When it comes to getting the health care we deserve, women face some unique difficulties. Not only are most guidelines for diagnosis and treatment based on research on men, new research shows that women are less likely to confide in friends and family about pain resulting from medical negligence.
Data gathered by Patient Claim Line reveals that not wanting to make a fuss is the main reason women delay filing a claim for medical malpractice, but making a fuss is precisely what we need to do if we want to improve the standard of health care for all.
As women, we don’t just face gynecological and obstetric problems, we are also more likely to experience delays in diagnosis and treatment of a heart attack and even appendicitis. There’s even a name for this phenomenon: Yentl Syndrome, so-called because of the Barbra Streisand movie where she has to pretend to be a man in order to get a decent education.
Pretending to be a man in order to access better health care is certainly not the way to go, but neither is putting on a brave face and pretending that everything’s fine when it isn’t. While men are more likely to speak out (and to be heard) when they experience poor service by health professionals, 25% of women report trying to hide their pain from friends and family.
Women are more likely to think that they either don’t have a legitimate claim or delay making a claim because they believe others will think poorly of them if they do raise a fuss. In fact, the main reason women do end up pursuing a claim is not for compensation, revenge, or justice, but to try to help others avoid suffering a similar fate.
Improving Healthcare for Women
Research in the U.S.A. shows that when women file medical negligence claims things do improve. This is because policy makers and health professionals are motivated to do better, resulting in improved practice guidelines, a reduction in the number of subsequent malpractice suits, and a decrease in costs associated with such suits, meaning that more money is available for patient care.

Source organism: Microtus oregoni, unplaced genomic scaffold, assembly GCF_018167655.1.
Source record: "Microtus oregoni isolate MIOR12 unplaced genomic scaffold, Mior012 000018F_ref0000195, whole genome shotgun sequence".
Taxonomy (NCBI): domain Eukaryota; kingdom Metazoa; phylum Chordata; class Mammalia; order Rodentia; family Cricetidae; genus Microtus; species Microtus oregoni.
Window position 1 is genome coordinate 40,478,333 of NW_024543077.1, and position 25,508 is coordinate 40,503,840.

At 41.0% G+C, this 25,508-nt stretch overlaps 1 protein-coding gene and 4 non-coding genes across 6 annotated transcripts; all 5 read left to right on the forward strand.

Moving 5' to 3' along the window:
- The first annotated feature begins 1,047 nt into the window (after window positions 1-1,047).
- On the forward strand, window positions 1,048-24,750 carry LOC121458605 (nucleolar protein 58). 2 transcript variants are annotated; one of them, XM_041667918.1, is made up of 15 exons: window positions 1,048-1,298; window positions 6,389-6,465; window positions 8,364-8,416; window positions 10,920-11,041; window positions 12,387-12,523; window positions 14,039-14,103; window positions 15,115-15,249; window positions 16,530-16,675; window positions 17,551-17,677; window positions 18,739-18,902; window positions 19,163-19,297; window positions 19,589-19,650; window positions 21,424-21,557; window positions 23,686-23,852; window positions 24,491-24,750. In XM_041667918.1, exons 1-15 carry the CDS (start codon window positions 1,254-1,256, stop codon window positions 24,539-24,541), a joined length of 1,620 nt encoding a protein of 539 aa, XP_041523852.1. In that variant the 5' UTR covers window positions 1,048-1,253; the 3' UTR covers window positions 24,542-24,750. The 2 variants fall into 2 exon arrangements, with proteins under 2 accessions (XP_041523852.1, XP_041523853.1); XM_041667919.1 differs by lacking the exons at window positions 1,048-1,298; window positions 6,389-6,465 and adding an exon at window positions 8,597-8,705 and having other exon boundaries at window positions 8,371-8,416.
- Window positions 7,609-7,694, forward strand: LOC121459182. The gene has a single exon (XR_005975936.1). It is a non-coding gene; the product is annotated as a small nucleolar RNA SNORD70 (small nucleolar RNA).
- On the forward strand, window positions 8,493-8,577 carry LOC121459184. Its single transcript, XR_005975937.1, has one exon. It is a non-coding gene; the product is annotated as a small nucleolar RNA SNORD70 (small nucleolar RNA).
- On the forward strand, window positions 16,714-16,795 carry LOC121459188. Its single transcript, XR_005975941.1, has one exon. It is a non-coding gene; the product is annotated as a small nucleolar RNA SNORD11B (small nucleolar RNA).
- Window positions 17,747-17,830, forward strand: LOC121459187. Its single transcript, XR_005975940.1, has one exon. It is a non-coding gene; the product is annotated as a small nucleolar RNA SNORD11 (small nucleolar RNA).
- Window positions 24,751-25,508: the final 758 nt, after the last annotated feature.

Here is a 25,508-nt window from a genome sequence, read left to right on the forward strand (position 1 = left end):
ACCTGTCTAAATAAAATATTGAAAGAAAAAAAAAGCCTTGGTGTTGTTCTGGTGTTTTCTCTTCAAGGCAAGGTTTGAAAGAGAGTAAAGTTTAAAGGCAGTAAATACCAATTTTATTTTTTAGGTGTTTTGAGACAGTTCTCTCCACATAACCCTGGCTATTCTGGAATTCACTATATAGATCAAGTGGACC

In the UK in 2013/14, obstetrics accounted for just 11% of all medical negligence claims, and gynecology just 2% of all claims. If a quarter of women are actively hiding their pain from those closest to them, then the NHS ought to be pretty worried about the number of malpractice suits they could face if more women felt empowered to speak up. This is especially true given that obstetrics already accounts for more than a third of the value of all clinical negligence claims, at least according to the NHS figures for 2013/14.
Adopting the attitude that we mustn’t grumble when faced with shoddy health care doesn’t help anybody. Indeed, patient advocacy groups actively encourage women to speak up about poor treatment they have received, to reach out to each other and offer support, and even to file malpractice suits where appropriate.
Instead of worrying that others will think badly of us if we pursue legal action, let’s start holding the medical establishment accountable by supporting each other in speaking out when things go wrong.